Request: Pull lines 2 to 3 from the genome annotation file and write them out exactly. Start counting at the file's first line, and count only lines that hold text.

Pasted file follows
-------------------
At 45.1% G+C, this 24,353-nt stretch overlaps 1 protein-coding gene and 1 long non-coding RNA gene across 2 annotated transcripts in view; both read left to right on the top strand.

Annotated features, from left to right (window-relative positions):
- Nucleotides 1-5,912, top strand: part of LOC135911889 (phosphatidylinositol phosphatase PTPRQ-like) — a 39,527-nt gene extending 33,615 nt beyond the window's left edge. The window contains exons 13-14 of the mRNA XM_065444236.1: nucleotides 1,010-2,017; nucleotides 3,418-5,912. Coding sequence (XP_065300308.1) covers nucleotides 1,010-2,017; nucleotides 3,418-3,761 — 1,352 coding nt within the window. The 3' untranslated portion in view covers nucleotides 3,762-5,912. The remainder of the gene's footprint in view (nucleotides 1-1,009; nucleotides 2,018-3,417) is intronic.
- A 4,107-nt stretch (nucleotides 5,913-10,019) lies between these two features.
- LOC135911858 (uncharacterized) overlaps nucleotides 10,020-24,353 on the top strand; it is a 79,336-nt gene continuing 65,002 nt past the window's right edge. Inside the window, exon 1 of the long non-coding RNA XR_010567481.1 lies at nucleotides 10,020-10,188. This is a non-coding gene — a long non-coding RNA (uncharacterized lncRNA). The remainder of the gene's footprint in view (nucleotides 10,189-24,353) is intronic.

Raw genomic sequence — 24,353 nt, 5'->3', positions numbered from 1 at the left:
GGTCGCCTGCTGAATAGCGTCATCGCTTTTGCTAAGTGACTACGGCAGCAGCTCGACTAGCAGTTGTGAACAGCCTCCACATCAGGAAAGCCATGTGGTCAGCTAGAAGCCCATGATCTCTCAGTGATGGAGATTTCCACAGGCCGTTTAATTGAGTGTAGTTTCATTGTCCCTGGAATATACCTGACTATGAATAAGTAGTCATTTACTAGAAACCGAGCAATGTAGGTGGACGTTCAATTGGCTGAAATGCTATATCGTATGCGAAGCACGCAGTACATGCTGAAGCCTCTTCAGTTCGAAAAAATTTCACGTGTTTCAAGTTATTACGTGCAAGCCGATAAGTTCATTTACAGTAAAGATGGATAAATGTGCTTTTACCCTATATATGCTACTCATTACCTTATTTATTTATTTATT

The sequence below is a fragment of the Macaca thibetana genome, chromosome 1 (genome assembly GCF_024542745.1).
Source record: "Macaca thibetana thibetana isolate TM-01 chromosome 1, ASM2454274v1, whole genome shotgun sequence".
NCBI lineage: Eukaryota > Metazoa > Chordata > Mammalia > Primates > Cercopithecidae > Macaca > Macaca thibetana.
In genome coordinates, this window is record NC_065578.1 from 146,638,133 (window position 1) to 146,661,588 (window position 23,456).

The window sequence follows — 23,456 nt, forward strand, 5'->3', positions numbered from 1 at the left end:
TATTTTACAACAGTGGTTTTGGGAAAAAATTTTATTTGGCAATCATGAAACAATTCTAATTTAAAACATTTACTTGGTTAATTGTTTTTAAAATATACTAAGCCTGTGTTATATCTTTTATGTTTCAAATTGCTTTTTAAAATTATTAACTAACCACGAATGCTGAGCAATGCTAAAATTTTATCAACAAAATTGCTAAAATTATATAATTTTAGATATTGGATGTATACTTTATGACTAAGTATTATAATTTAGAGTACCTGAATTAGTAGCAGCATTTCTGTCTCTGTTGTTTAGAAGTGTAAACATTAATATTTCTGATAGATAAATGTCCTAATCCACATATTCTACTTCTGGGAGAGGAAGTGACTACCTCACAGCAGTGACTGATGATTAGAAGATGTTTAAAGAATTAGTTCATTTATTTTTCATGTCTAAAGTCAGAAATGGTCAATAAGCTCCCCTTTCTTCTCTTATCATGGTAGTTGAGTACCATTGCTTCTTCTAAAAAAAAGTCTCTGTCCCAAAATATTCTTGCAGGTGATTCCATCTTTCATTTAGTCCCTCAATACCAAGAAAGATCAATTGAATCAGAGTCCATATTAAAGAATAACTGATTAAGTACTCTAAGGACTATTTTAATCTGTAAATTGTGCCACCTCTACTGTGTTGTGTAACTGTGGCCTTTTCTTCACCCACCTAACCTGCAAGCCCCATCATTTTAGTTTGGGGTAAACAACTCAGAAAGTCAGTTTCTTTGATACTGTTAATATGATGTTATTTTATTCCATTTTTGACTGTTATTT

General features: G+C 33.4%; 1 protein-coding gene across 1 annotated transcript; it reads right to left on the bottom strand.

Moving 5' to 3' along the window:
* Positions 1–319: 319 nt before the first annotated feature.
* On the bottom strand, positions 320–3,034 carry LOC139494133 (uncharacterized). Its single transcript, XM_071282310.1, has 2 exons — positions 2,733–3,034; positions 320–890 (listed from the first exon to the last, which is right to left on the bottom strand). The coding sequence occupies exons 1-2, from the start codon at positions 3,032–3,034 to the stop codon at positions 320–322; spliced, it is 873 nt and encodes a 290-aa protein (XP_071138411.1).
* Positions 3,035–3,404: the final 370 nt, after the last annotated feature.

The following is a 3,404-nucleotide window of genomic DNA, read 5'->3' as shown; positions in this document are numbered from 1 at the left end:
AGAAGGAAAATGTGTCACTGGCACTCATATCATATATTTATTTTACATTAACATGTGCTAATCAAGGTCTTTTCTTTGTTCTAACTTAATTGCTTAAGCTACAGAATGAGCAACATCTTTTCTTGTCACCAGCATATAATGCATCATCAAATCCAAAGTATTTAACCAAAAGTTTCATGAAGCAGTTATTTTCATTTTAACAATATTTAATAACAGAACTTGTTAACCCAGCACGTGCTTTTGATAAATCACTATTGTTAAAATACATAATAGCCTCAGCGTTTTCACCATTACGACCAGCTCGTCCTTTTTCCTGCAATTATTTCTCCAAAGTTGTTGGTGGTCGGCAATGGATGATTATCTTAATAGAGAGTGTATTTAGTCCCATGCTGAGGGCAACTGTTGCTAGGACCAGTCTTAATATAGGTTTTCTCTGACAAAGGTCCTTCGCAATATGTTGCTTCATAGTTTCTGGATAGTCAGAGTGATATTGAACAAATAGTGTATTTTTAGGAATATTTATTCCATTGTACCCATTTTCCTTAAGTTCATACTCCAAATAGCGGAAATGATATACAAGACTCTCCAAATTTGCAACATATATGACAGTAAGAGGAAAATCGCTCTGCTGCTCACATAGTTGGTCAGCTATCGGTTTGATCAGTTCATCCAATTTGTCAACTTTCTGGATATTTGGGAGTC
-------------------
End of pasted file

Annotated features, from left to right (window-relative positions):
- Nucleotides 1-5,912, top strand: part of LOC135911889 (phosphatidylinositol phosphatase PTPRQ-like) — a 39,527-nt gene extending 33,615 nt beyond the window's left edge. The window contains exons 13-14 of the mRNA XM_065444236.1: nucleotides 1,010-2,017; nucleotides 3,418-5,912. Coding sequence (XP_065300308.1) covers nucleotides 1,010-2,017; nucleotides 3,418-3,761 — 1,352 coding nt within the window. The 3' untranslated portion in view covers nucleotides 3,762-5,912. The remainder of the gene's footprint in view (nucleotides 1-1,009; nucleotides 2,018-3,417) is intronic.